Roland GR-55 Guitar Synthesizer Review
The Roland GR-55 is a guitar synthesizer for the 21st century and was released in 2011 at the NAM show in Los Angeles. How much has this moved on since the earlier efforts by Roland? and is this effects processor, synthesizer and guitar anomaly worth having? Does it REALLY do the business?
Review of GT-100 from Roland Corp.
22nd April 2012
A review of the GT-100 Effects Pedal. Does this GT-100 REALLY stack up where it matters - on the fretboard? or is it just another revamp of the GT-10? Check it out HERE its online right now.
Also the YJM100 Amp Head from Marshall amps here in the UK... a no holds barred review from Tony Mckenzie. Input also by Santiago Alvarez from Marshall Amplification.
DV-Mark Multiamp Amp Amplifier Review
1st May 2013
I just bought a DV-Mark Multiamp and a couple of 1x12 speakers designed to work with this amp for review. This is another emulator or simulator type of guitar amps.
Find out if this amp can topple the Axe-FX series and all the features that are built right in to the MULTIAMP such as a 500w amp for a bargain price! And does this amp deliver the goods?
Check out this review online ..take a look at the Multiamp from DV Mark and see the most in depth review to date on this product.
Satriani JVM410HJS from Marshall
4th May 2012
But not any more... Joe has revoiced the JVM HJS Marshall amp and here is the 'Inside and Out' Review
I also reviewed recently some old favourite pickups and show a demo of David White pickups for the Stratocaster. David passed away some time ago but he left a fantastic legacy if you can find any... Click here for David White Pickups
Roland GR-55 Guitar Synthesizer Pedal
Roland GR-55 Guitar Synthesizer Pedal
The Roland GR-55 is a new (2011) guitar synthesizer from Roland Corp. and promises to be a real enhancement over the older GR* series of guitar synths.
But is this pedal full of crappy sounds when you buy it (like some other pedals we could name) or is it instant karma? Check it all out in this review.
The GR-55 has two independent internal sound engines that dish up the dirt. Each processing engine has over 900 sounds that are extremely high quality and feature:
A third internal sound processor is responsible for Roland COSM sounds (as featured on many of Roland's newer equipment such as the VG-99) but I am told these are refreshed on this unit and updated. You can get loads of guitar and bass sounds from the COSM processor on board.
Obviously to control the GR-55 you will need some sort of midi controller and Roland can supply the inimitable GK interface which has been around for years.
As well as all of this great technology sitting on the floor just waiting for the guitarists out there to use it the unit also has a guitar to computer interface with many onboard sound effects and other processing tools.
Another feature is the USB interface which you can connect a USB 'stick' and play back for example backing tracks as you widdle and play your new found guitar synth.
This unit also supports the guitars original tone and this is the very first time that Roland (or anyone else) has achieved all of these sound sources on a floor pedal so this unit really is revolutionary compared to what has gone before.
Well at last I did the review on YouTube on my channel which can be found also at the bottom of this review on this page.
When I first got the GR-55 I was chomping at the bit to see just how great the unit was, I had used an earlier model (if I remember it was a GR-33) but never really got to grips with that since buying it. Indeed I still have it - it used to be black, but these days it's grey from all the dust that has gathered on it. While it did work for the most part, the tracking and false notes were not a good thing.
Hopefully the GR-55 would be different, maybe even like the VG-99 which I have used on a number of occasions and my view of the VG-99 is simple - you need one!
But we're talking different beasts, not least that the VG-99 costs more and is really for a slightly different style of user in my view.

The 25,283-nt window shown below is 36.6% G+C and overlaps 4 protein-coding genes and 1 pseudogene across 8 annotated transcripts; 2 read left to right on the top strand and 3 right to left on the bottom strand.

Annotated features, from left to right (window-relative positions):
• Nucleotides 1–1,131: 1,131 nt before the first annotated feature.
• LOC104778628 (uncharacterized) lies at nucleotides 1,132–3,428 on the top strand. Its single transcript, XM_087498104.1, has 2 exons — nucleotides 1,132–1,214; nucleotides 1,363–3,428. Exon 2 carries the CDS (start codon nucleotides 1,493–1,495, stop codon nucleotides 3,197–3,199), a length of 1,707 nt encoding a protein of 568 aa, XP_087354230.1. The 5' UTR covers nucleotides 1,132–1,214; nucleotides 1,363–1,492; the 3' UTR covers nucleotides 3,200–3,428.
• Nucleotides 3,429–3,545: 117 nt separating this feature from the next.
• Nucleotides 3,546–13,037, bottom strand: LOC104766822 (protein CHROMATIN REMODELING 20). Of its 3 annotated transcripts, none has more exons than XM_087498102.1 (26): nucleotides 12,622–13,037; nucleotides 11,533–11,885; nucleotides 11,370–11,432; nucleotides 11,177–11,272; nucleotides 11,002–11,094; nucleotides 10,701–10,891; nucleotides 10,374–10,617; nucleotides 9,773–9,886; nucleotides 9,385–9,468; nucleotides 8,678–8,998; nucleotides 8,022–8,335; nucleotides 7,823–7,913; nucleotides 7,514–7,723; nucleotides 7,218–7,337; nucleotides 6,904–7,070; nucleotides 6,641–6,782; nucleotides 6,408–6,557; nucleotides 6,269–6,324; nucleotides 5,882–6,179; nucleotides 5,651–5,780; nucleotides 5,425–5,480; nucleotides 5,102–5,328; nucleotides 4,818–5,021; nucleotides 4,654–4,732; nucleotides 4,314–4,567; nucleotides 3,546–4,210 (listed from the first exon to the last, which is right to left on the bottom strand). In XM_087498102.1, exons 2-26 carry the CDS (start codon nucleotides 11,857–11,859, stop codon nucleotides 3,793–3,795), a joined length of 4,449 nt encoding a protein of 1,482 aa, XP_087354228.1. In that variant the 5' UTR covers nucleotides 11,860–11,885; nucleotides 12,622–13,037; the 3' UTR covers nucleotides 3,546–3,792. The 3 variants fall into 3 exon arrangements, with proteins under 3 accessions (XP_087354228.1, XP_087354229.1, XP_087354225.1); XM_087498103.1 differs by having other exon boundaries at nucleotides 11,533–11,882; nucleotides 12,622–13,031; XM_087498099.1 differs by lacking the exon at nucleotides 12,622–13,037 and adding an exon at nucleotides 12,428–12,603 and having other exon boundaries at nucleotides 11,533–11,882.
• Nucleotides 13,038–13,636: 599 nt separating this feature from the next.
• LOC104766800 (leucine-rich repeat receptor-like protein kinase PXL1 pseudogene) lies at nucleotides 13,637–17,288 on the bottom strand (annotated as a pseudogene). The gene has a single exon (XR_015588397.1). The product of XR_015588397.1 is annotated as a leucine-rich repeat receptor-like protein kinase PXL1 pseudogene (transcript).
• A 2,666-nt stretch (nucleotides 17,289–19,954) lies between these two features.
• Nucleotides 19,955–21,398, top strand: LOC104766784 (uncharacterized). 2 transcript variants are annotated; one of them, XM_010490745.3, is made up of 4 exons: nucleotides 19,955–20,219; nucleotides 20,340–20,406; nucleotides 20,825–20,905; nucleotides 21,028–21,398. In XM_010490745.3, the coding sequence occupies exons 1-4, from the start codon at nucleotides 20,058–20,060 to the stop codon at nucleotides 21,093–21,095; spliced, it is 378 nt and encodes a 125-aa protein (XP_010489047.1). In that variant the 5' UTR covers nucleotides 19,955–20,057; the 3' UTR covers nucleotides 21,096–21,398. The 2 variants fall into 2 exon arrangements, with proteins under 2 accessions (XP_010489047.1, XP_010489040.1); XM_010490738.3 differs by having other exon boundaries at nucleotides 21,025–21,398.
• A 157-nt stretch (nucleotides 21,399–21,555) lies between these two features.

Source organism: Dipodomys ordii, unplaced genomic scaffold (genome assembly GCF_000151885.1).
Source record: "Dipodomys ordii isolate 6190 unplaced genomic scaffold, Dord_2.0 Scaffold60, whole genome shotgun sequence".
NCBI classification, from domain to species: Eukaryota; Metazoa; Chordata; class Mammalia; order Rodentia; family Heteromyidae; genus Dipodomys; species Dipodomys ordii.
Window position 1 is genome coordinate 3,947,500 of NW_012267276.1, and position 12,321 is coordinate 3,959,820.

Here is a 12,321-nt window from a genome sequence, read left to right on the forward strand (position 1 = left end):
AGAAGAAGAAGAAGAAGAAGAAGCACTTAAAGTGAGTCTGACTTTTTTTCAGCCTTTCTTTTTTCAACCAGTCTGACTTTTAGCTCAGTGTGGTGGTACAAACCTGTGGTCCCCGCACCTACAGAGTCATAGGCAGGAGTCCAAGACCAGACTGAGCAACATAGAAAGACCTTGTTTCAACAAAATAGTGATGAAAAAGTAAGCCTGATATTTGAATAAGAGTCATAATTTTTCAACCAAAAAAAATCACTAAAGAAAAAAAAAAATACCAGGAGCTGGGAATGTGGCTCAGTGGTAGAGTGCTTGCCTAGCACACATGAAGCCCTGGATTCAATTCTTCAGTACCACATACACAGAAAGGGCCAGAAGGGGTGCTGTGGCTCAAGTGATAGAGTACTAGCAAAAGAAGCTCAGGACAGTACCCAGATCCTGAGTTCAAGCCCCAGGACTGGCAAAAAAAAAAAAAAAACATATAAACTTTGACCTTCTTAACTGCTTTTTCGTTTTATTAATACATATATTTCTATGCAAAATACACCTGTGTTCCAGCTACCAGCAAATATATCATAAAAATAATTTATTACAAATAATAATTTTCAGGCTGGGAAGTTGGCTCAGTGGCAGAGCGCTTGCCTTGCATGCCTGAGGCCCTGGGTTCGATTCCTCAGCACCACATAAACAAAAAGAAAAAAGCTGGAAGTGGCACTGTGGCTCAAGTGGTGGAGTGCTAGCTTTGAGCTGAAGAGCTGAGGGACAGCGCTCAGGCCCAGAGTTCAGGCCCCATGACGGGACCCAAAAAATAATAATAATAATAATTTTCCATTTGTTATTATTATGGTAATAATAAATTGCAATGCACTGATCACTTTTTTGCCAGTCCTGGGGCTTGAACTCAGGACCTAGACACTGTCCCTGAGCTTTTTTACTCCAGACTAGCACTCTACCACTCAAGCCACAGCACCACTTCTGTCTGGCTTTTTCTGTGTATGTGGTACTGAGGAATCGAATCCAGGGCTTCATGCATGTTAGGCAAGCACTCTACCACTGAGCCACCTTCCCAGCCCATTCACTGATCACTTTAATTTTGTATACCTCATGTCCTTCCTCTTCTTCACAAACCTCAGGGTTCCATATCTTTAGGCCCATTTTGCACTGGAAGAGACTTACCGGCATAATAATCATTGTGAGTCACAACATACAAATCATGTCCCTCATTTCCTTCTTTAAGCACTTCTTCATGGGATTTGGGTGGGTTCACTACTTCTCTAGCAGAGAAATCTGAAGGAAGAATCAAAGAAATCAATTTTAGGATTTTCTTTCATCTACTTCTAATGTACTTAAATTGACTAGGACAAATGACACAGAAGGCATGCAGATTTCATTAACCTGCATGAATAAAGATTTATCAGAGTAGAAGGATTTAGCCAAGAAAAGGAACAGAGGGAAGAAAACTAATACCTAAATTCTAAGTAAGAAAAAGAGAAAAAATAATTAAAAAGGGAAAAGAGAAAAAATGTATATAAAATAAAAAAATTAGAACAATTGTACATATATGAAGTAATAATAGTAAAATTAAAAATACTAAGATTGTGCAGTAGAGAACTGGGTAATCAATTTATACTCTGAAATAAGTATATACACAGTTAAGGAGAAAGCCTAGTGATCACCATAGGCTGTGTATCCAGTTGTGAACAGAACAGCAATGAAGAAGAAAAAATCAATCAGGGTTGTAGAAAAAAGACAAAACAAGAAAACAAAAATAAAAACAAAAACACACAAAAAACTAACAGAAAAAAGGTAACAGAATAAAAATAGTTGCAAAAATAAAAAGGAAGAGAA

It's true to say that Roland come from the cutting edge of guitar synth stuff - I remember hearing of many 'famous' musicians playing around with synth stuff on the guitar... but the funny thing is, they never used any of it in their music - just real keyboard players and I often wondered why.
But the GR-55 with the combination of COSM and the internal synths hooked up with midi, the looper, the wav player and a host of other stuff surely the GR-55 will be an out and out winner.
The GR-55 Build Quality
The GR-55 is actually made in Taiwan. Now if you're as old as me then you might remember that made in Taiwan was a bit of a stigma.
But not any more.
Jump to 2011 and you will be saying among yourselves (ssshhhh) that 'made in China' equals yuk in the music kit world!
You see, it was true that all those years ago the Taiwanese stuff was not too good, but things moved on in a big way and today they say that about China because the skill levels are still developing... but Taiwan? Well no, Taiwan is simply an awesome place to get things made these days.
And it's no wonder, they have been making top brand technology for a very long time - back in 1987 their trade surplus (what they sell above what they buy as a country) was 350 BILLION.
So you could say by now that they have improved a little more. The problem is of course, that many Taiwanese manufacturers up rooted their business and moved to China more recently because of the labour cost in Taiwan. Today, Taiwan equals a higher unit cost.
The GR-55 build quality is almost impeccable. But that statement applies to most of Roland stuff - examine the GT-10 and it's as good. I found just a few areas of problem with this brand new unit.
Now look close... you don't really see too well from this image, but the output connectors stick way out of the back of the unit - indeed far further than all the other connectors. It looks like they used any old connectors to slap in there. It spoils the aesthetics of the unit in my view - in real life they look like a 'pigs ear' job.
Look at the same picture above and you will see the 13 pin socket for the GK-3. That connector can have an issue where you get crackling out of the amp when you knock the connector. It can be 'cleaned' with some contact cleaner, but that problem I saw a couple of times... and the 13 pin connector (especially on the GK-3) can be a real pain to remove.
While this usb door simply clicks in to place and everything looks cool, the thing did not feel up to the standard of the rest of the unit. In fact it was a little flimsy in my opinion - maybe it will stand up to the rigors of the road? maybe not.